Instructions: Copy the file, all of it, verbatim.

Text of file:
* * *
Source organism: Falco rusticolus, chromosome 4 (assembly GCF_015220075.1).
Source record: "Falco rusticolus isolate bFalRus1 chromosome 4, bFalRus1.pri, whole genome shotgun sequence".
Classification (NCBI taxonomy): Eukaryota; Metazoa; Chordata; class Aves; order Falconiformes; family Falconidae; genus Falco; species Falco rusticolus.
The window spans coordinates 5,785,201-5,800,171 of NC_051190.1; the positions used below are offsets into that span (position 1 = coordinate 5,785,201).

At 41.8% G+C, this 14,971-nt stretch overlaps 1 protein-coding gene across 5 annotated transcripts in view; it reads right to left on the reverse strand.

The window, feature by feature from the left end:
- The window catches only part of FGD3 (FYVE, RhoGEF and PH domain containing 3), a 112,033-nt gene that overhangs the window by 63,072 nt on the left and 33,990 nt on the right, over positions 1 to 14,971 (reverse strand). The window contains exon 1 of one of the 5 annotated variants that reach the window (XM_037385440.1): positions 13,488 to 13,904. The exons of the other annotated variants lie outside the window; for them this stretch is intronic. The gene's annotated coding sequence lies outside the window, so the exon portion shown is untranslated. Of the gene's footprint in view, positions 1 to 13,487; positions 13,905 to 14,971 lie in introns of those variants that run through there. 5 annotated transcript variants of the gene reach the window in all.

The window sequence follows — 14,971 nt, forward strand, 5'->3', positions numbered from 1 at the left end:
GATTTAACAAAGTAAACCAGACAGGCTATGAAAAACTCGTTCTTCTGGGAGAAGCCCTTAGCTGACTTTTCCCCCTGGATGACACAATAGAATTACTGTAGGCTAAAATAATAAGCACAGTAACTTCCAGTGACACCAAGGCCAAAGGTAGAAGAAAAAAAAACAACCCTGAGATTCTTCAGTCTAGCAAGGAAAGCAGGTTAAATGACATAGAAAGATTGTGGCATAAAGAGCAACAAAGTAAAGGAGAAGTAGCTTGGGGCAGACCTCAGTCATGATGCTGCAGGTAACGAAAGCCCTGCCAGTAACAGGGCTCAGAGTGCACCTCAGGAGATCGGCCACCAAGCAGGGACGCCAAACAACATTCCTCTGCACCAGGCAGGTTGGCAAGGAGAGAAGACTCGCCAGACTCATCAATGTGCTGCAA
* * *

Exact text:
Source organism: Falco rusticolus, chromosome 4 (assembly GCF_015220075.1).
Source record: "Falco rusticolus isolate bFalRus1 chromosome 4, bFalRus1.pri, whole genome shotgun sequence".
Classification (NCBI taxonomy): Eukaryota; Metazoa; Chordata; class Aves; order Falconiformes; family Falconidae; genus Falco; species Falco rusticolus.
The window spans coordinates 5,785,201-5,800,171 of NC_051190.1; the positions used below are offsets into that span (position 1 = coordinate 5,785,201).

At 41.8% G+C, this 14,971-nt stretch overlaps 1 protein-coding gene across 5 annotated transcripts in view; it reads right to left on the reverse strand.

The window, feature by feature from the left end:
- The window catches only part of FGD3 (FYVE, RhoGEF and PH domain containing 3), a 112,033-nt gene that overhangs the window by 63,072 nt on the left and 33,990 nt on the right, over positions 1 to 14,971 (reverse strand). The window contains exon 1 of one of the 5 annotated variants that reach the window (XM_037385440.1): positions 13,488 to 13,904. The exons of the other annotated variants lie outside the window; for them this stretch is intronic. The gene's annotated coding sequence lies outside the window, so the exon portion shown is untranslated. Of the gene's footprint in view, positions 1 to 13,487; positions 13,905 to 14,971 lie in introns of those variants that run through there. 5 annotated transcript variants of the gene reach the window in all.

The window sequence follows — 14,971 nt, forward strand, 5'->3', positions numbered from 1 at the left end:
GATTTAACAAAGTAAACCAGACAGGCTATGAAAAACTCGTTCTTCTGGGAGAAGCCCTTAGCTGACTTTTCCCCCTGGATGACACAATAGAATTACTGTAGGCTAAAATAATAAGCACAGTAACTTCCAGTGACACCAAGGCCAAAGGTAGAAGAAAAAAAAACAACCCTGAGATTCTTCAGTCTAGCAAGGAAAGCAGGTTAAATGACATAGAAAGATTGTGGCATAAAGAGCAACAAAGTAAAGGAGAAGTAGCTTGGGGCAGACCTCAGTCATGATGCTGCAGGTAACGAAAGCCCTGCCAGTAACAGGGCTCAGAGTGCACCTCAGGAGATCGGCCACCAAGCAGGGACGCCAAACAACATTCCTCTGCACCAGGCAGGTTGGCAAGGAGAGAAGACTCGCCAGACTCATCAATGTGCTGCAA